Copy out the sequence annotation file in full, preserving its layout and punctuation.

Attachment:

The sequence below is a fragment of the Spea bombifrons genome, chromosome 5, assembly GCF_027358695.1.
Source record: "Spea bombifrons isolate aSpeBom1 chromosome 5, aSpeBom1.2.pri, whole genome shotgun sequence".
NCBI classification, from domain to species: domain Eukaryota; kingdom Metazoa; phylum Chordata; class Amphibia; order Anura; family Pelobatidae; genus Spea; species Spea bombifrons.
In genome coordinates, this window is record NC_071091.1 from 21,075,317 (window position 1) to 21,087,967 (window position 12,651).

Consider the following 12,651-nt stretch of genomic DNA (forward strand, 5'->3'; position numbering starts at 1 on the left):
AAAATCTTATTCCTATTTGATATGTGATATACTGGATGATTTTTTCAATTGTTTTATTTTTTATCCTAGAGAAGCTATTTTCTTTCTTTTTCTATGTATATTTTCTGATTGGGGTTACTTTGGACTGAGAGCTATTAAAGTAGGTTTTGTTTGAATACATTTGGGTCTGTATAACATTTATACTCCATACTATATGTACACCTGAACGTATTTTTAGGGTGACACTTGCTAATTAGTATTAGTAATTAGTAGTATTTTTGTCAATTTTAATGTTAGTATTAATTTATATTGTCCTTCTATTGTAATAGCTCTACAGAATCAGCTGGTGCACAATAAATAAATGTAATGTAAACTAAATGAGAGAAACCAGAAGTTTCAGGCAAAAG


The sequence below is a fragment of the Spea bombifrons genome, chromosome 5, assembly GCF_027358695.1.
Source record: "Spea bombifrons isolate aSpeBom1 chromosome 5, aSpeBom1.2.pri, whole genome shotgun sequence".
NCBI classification, from domain to species: domain Eukaryota; kingdom Metazoa; phylum Chordata; class Amphibia; order Anura; family Pelobatidae; genus Spea; species Spea bombifrons.
In genome coordinates, this window is record NC_071091.1 from 21,075,317 (window position 1) to 21,087,967 (window position 12,651).

Consider the following 12,651-nt stretch of genomic DNA (forward strand, 5'->3'; position numbering starts at 1 on the left):
AAAATCTTATTCCTATTTGATATGTGATATACTGGATGATTTTTTCAATTGTTTTATTTTTTATCCTAGAGAAGCTATTTTCTTTCTTTTTCTATGTATATTTTCTGATTGGGGTTACTTTGGACTGAGAGCTATTAAAGTAGGTTTTGTTTGAATACATTTGGGTCTGTATAACATTTATACTCCATACTATATGTACACCTGAACGTATTTTTAGGGTGACACTTGCTAATTAGTATTAGTAATTAGTAGTATTTTTGTCAATTTTAATGTTAGTATTAATTTATATTGTCCTTCTATTGTAATAGCTCTACAGAATCAGCTGGTGCACAATAAATAAATGTAATGTAAACTAAATGAGAGAAACCAGAAGTTTCAGGCAAAAG